Nothing Says I Don’t Care Like Ignoring A Death You Caused

Background Reading

Summary

The Downers Grove Bicycle Club will participate in the Ride of Silence on May 20. (Downers Grove Bicycle Club, Handout)

The Downers Grove Bicycle Club will participate in the Ride of Silence on May 20. (Downers Grove Bicycle Club, Handout)

Sometimes, nothing speaks louder than silence.

Local bicycle rides will remain quiet in hopes motorists and others are reminded that bicyclists have a legal right to share the public roadways. The rides will remember those who’ve lost their lives or been injured in accidents on public roadways.

The Downers Grove Bicycle Club and the Elmhurst Bicycle Club are participating in the Ride of Silence on May 20. Similar rides will take place across North America and the globe, according to the Ride of Silence website.

Bicyclists will ride no more than 12 miles per hour, will wear helmets, will abide by the rules of the road and will not speak.

“It’s intended to publicly identify that it’s a mutual responsibility to share the roads safely,” said David Doemland, a member of the Downers Grove club.

Organizers said their communities do not have a high number of bicycle accidents, but incidents do happen.

The Active Transportation Alliance has analyzed the most recent data provided by the Illinois Department of Transportation to learn more about bicycle accidents. According to its analysis, there were 14 bicycle accidents with injuries in Elmhurst in 2012, 13 in 2011, and 16 in 2010.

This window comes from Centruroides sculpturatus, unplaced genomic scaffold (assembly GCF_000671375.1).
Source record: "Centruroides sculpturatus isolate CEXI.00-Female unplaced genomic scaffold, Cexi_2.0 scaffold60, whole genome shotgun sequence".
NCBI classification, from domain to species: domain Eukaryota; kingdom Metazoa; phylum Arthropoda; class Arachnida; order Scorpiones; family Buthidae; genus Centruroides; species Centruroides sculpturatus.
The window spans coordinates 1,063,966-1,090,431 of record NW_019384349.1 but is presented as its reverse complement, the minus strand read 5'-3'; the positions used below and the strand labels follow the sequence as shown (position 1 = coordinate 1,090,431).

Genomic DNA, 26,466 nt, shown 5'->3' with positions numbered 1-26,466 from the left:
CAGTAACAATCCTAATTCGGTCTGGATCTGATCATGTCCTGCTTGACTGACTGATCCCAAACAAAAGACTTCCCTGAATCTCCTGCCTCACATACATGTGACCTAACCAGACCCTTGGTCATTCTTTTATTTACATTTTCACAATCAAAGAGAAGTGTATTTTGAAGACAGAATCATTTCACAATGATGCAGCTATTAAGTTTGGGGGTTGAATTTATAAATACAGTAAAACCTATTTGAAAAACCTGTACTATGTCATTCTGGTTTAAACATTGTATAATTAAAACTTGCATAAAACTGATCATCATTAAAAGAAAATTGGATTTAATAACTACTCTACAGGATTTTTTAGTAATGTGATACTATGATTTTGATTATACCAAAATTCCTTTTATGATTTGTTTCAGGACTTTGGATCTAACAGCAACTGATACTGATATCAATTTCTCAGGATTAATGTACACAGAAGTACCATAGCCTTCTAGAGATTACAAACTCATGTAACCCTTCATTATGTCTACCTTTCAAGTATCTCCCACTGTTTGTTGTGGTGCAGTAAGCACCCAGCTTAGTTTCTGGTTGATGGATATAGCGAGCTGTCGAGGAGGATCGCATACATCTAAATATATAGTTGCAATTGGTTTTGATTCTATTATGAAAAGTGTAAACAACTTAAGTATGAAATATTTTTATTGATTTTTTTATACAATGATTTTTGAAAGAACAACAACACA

In Downers Grove, the number of bicycle accidents with injuries was 10 in 2012, 8 in 2011, and 10 in 2010. In Lombard, where the Elmhurst Bicycle Club will conduct its ride, the number was 11 in 2012, 9 in 2011 and 14 in 2010.

Jim Merrell, campaign director for the transportation alliance, said the study also showed one bicyclist died – in 2010 in Lombard — in those communities during those three years.

Merrell said the Ride of Silence is a good way to raise awareness about safety.

“I think these community and cultural activities are an important part of a comprehensive strategy to make streets safer for cyclist and pedestrians,” he said.

Betty Bond, a Lombard resident and member of the Elmhurst Bicycle Club, said the ride will be through visible areas.

“We won’t be on the busiest roads,” said Bond, who is still mapping out a course. “We won’t be on Roosevelt Road. But we’ll ride around the downtown in Lombard.”

The rides are open to anyone and participants in the one organized by the Elmhurst Bicycle Club are asked to meet at 7 p.m. at the Wilson Avenue entrance to Madison Meadows Park in Lombard. The ride will be about 20 miles and Bond expects about 20 participants.

In Downers Grove, riders are asked to gather before 7:15 p.m. on the sidewalk along Mochel Drive in front of Lemon Tree Grocers. The ride will go south through the village and conclude at Emmett’s Ale House.

Bill Chalberg, president of the Downers Grove club, said his group also is working on promoting and improving infrastructure for cyclists in the village. A bicycle task force is teaming with the village to try and install more bike parking in the downtown area, he said.

The Elmhurst Bicycle Club, which has more than 500 members from across the suburbs and other states, is a step ahead. It has helped earn the city the designation as a Bike-Friendly City from the American League of Bicyclists, because of efforts to install more bike parking in the downtown and a bicycle repair station near the Metra train station.